We love encapsulating fancy terms and there is no shortage of those in biodiversity research (biodiversity alone is one!). DNA barcoding, a simple idea, since its proposal in 2003, has become a real hot one in biodiversity research. It has been a huge success as judged from its wide reception and rapid adoption in the international communities, the amount of funding going towards it and the recent development and application in large-scale environmental and biodiversity assessment research using the metabarcoding approach. Some have gone far enough to claim that the metabarcoding approach will eventually provide us with the ability to study the biodiversity of the entire ecosystem.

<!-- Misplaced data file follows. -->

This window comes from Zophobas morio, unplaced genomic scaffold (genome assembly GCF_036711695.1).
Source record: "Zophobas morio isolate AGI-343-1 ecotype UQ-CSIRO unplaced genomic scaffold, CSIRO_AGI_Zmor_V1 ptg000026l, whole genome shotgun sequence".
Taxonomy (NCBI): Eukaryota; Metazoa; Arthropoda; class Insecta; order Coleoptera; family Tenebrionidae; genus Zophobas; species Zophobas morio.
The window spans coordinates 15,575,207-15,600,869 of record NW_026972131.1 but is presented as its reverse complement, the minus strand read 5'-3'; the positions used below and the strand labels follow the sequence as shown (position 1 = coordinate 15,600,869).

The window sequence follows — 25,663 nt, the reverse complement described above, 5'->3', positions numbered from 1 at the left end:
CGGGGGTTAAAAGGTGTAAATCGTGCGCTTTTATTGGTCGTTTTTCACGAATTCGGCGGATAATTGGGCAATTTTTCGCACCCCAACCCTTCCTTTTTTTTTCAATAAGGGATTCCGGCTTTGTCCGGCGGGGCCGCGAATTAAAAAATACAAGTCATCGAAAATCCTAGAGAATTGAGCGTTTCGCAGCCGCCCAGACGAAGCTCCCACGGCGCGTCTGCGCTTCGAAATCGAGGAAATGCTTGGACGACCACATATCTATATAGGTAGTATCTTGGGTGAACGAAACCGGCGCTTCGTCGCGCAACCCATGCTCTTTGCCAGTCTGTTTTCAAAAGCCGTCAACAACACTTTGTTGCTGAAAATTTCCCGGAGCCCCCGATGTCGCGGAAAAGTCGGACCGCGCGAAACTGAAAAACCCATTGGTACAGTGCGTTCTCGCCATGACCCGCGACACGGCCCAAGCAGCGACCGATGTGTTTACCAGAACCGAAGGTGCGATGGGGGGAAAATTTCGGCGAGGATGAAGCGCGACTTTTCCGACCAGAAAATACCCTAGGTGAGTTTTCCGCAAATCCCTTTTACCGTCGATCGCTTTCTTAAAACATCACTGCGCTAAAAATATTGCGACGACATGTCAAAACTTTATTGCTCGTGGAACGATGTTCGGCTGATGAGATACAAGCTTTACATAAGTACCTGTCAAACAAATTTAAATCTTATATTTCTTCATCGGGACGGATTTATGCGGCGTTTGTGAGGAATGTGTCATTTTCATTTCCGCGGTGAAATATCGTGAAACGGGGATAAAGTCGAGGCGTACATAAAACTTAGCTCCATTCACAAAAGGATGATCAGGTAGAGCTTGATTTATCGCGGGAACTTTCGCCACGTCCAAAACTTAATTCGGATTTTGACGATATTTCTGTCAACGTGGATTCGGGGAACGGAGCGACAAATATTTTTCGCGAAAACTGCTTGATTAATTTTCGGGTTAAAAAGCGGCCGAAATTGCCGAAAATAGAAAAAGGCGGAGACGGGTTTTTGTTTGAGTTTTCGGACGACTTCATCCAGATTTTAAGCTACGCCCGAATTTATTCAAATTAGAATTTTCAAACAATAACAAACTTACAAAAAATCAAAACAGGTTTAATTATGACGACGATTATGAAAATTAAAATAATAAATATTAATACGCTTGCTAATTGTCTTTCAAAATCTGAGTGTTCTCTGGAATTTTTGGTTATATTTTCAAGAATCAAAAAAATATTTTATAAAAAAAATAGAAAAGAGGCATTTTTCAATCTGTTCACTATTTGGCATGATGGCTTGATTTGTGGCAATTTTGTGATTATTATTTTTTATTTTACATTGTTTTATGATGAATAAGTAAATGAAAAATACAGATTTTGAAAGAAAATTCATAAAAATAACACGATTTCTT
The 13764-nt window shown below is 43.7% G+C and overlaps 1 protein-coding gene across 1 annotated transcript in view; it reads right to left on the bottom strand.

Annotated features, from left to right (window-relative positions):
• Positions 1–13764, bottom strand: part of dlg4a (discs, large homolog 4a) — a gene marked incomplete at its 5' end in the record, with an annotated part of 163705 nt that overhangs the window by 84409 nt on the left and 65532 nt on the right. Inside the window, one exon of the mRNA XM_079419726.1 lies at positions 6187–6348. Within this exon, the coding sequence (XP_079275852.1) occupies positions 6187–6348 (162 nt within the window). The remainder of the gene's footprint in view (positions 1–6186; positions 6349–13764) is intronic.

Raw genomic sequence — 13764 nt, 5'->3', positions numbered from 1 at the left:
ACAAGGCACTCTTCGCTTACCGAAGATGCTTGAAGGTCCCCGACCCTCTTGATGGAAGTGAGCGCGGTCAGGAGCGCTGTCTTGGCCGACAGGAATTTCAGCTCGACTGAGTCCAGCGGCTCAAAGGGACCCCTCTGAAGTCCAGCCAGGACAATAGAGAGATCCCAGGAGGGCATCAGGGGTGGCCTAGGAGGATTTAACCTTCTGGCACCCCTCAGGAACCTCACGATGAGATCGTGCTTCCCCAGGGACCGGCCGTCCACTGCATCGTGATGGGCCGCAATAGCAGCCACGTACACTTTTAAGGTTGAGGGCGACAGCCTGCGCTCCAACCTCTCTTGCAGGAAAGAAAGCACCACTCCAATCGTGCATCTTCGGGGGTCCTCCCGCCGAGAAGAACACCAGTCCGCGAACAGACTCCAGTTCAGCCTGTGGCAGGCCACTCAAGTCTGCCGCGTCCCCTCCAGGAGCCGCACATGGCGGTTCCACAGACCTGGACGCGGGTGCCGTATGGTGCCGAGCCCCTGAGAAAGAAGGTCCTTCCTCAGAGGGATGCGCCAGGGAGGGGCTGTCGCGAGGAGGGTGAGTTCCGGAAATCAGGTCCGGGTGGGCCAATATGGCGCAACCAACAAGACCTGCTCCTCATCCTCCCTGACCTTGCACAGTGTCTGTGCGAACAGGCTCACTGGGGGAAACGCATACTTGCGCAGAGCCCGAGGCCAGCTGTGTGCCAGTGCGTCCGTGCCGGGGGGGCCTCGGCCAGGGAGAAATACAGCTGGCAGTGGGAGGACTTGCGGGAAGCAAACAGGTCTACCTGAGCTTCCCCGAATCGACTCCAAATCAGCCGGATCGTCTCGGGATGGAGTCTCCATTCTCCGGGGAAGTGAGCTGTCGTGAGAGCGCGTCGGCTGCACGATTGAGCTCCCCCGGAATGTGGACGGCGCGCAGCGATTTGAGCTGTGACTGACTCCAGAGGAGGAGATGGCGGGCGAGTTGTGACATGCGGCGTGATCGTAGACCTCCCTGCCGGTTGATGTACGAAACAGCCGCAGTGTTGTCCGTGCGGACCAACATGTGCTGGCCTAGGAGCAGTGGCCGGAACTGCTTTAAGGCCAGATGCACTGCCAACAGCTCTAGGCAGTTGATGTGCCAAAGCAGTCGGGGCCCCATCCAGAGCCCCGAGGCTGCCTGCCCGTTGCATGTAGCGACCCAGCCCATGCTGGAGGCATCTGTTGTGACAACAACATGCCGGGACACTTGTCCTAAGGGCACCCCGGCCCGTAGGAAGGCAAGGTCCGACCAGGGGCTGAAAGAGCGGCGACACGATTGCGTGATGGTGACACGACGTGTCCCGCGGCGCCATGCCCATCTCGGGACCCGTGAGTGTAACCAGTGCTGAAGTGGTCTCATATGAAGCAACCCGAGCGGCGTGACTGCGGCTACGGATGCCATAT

What is biodiversity, after all? I guess there is not a single answer, at least not a single standard. More than perhaps 100 articles have discussed this question and here I don't want to go into that.
All that is happening with DNA-based meta-scale approach to study biodiversity has prompted me to reconsider the place of taxonomy in biodiversity research and the way it is done and used. Without a doubt, taxonomy is still useful and vital. But it seems it will not escape the law of economics - not until taxonomists are able to out-compete (or collaborate with) their DNA-oriented biodiversity research colleague and provide a better, faster, easier tool, I am afraid the future of taxonomy is not bright. Perhaps the best scenario would be to establish collaboration between the two sides so that information about biodiversity (whether it being a DNA sequence, a specimen voucher, a picture, or an ecological note) can be associated with a name, without which knowledge cannot be communicated or transmitted.
Writings related to insects, biodiversity and science in general